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The Ninth Circuit Court of Appeals has affirmed IMDb’s trial win against Junie Hoang, neé Huong Hoang, an actress who sued the entertainment site for revealing her age.
In a 2011 lawsuit, Hoang proclaimed, “In the entertainment industry, youth is king.” She sought to hold the Amazon.com subsidiary liable for breaching her privacy, violating Washington’s consumer protection law, and breaching the terms of an agreement she made when signing up for a professional account.
In April 2013, a jury came back with nothing for Hoang.
That led to an appeal which explored interesting issues including whether she got competent counsel — her lawyer died in the middle of the dispute — and the ramifications of giving false information to a website that collects and publishes data about the entertainment industry.
Despite the showy issues, ultimately the appellate court’s job was to figure out whether there were any errors by the district court to warrant a reversal.
On the issue of the lawyer dying, today’s opinion reads, “Hoang’s counsel did not commit gross negligence in the conduct of discovery. His conduct reflects strategic decisions, not gross negligence. Hoang may regret those decisions now, but that is not a basis to redo them.”
The Ninth Circuit decides other issue on appeal also didn’t amount to any damage. That part of the appeal raised the question of whether jury instructions were in error by putting the burden on Hoang to prove that she did not breach the IMDb Pro user agreement by submitting documents like a fake passport image and fake ID to fool IMDb into thinking she was younger than she really was.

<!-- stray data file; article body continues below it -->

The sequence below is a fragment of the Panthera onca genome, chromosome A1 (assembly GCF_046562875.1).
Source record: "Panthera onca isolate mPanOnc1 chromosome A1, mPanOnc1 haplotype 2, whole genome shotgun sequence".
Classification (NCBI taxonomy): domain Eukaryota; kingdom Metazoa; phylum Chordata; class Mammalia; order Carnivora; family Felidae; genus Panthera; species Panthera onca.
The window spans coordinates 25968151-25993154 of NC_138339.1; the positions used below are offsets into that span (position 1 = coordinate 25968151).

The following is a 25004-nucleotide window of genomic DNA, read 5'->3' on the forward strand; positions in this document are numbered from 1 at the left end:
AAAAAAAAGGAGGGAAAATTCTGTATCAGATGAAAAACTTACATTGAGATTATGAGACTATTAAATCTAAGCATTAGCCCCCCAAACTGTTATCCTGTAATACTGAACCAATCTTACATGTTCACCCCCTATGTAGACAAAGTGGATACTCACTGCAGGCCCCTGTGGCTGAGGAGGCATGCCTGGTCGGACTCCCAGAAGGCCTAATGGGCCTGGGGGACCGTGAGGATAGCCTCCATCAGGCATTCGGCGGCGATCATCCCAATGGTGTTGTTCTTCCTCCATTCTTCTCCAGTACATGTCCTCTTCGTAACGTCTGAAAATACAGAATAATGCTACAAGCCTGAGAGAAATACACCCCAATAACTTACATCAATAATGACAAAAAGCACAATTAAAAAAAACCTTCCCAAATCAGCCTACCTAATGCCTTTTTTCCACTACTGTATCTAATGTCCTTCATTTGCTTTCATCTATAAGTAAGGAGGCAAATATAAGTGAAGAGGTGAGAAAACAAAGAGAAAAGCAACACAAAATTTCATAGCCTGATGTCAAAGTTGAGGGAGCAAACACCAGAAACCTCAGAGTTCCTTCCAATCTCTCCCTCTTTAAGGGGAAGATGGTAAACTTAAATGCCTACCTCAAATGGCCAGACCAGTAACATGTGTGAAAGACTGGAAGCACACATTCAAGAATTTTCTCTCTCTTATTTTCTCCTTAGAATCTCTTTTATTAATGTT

Today’s opinion explains why any error was harmless:
“First, the jury more likely than not concluded that the Subscriber Agreement permits and contemplates exactly what IMDb did, i.e., use the name Hoang provided to IMDb to improve the accuracy of the information on the site and to respond to her requests. Second, the jury more likely than not concluded that running Hoang’s legal name through a public records database did not constitute “sharing” Hoang’s confidential information in a manner prohibited by the Subscriber Agreement. Third, the jury more likely than not concluded that IMDb’s publication of Hoang’s true birthdate, which it obtained from a public records database, did not breach the Subscriber Agreement.”
The opinion appears crafted to be a modest one that won’t set any precedent for other digital privacy disputes. It will likely disappoint many including SAG-AFTRA, which had submitted an amicus brief in support of Hoang. Nevertheless, barring a rehearing en banc or an unlikely intervention by the U.S. Supreme Court, the dispute appears over.
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